Detroit’s one-of-a-kind sneaker shop, Nojo Kicks, is kicking off the holiday shopping season by showcasing the best views in Detroit with the best shoes in the city. The campaign is called “Rare Views with Rare Kicks” and it is the first photography project by Akhil Sesh, Nojo’s new creative director. Sesh’s snapshots feature the store’s hottest sneaker styles in different unique locations around Detroit, including the tops of skyscrapers, at the foot of Shepherd Fairey’s new mural on the side of One Campus Martius, and in the tunnels at the Renaissance Center.
“I had a vision and now I’m living it,” said Sesh, who spent the month of October photographing in Seoul, South Korea, before returning to Detroit. “Art is something that I have been dedicated to my entire life.” Sesh was born and raised in metro Detroit and studied at Wayne State University. He believes Detroit is uniquely inspiring for creatives. “There’s a freedom [here] to explore all outlets of expression to their deepest potential.”
Expression was at the center of the “Rare Views with Rare Kicks” campaign. “We wanted to make sure the shoes [in the photos] reflected the views,” said Sesh. His favorite view was the Madison Rooftop. “It’s cool because of the versatility,” he remarked before quickly adding, “and you can almost see a Tigers’ game from there.”
When Nojo Kicks opened at 1220 Library St. in June 2014, it ushered downtown Detroit into the age of sneaker-mania, an industry whose market is so hot that it has repeatedly made headlines in Forbes and The Financial Times. But there’s more to sneakers than buying; the real power of the sneaker industry lies in sneaker reselling.
“Signs are showing that the sneaker resale market is here to stay and is only growing in size,” said Sesh, who points to data from Campless, a company that analyzes sneaker data from a myriad of sources. “In 2013 alone, consumers spent $63 million on Jordans 3 through 14,” adds Sesh. In other words, business is booming.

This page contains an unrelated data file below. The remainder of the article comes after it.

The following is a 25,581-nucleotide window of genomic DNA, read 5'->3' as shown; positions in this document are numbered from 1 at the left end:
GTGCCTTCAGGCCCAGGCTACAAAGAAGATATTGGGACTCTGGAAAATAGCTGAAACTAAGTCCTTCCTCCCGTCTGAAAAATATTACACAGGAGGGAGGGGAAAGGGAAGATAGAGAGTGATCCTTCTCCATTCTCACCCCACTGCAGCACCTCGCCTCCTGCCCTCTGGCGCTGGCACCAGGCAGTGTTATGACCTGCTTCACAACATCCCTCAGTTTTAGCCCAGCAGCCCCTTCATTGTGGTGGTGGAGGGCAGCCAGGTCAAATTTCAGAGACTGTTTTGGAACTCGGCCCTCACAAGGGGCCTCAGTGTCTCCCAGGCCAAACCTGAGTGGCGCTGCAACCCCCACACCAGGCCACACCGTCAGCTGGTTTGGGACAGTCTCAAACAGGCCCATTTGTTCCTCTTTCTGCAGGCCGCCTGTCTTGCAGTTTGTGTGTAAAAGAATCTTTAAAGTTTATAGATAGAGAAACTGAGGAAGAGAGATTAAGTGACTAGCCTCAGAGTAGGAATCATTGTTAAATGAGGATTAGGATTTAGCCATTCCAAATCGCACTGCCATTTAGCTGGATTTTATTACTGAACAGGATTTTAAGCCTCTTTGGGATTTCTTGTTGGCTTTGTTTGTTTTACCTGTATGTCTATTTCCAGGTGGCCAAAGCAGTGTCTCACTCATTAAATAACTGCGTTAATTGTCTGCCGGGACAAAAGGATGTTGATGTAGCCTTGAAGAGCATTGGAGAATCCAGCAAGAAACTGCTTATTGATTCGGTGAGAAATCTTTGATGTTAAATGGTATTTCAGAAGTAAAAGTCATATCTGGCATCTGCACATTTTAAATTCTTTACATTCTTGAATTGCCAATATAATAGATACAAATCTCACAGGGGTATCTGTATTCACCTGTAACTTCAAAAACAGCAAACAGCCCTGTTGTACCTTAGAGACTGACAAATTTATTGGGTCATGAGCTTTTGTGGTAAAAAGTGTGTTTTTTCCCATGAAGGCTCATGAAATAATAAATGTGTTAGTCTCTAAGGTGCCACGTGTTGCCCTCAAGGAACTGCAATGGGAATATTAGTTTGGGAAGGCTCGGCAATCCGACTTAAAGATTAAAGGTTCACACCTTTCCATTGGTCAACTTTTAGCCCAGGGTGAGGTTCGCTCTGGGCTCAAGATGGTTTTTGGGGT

Unless you’re a true footwear aficionado (a group that lovingly refers to itself as “sneakerheads”), it’s difficult to grasp how nuanced the sneaker market is. First, there’s the money coming in from new sneakers; the National Shoe Retailers Association reports $31 billion in sneaker sales for 2014—and that’s just brick and mortar shops. Yet the real money to be made is, as Sesh says, in the resale market.
For instance, in 2009, Kanye West worked with Nike to create a line of shoes called Air Yeezy. As if the hype weren’t already gargantuan, only 3,000 pairs of the shoes were made, with each set of sneakers selling for $225. By the time Air Yeezy shoes were on the resale market, the price was already over $1,000—nearly four times what consumers initially paid. You don’t have to be a sneakerhead to understand dollar signs.
Still, one would almost need a PhD in sneaker studies to keep up with this market, which is becoming as lucrative as comic books and baseball cards. There are limited edition runs, price fluctuations, knock-offs to be avoided, and an ever-changing market. To help sneakerheads avoid headaches, Nojo Kicks does something unique: if you bring your sneakers into their shop, they’ll provide value estimates based on the current sneaker market. Think of it as an Antiques Roadshow for footwear.
In addition to examining consumers’ shoes, Nojo Kicks has an online consignment shop for customers looking to cash in on the sneaker boom.
If you’re looking for the must-have sneaker this holiday season, Sesh says to look look no further than the six-inch Timberland boots, which have a waterproof finish to protect you from Michigan’s notorious winters. “If you’re looking for a versatile sneaker that looks good for both casual and formal occasions, then it’s the Jordan 11, which is made of patent leather.”
To visit Nojo Kicks and find the perfect sneakers for the holiday season, head to 1220 Library St. in Detroit, MI. Or, you can visit them online at www.nojokicks.com.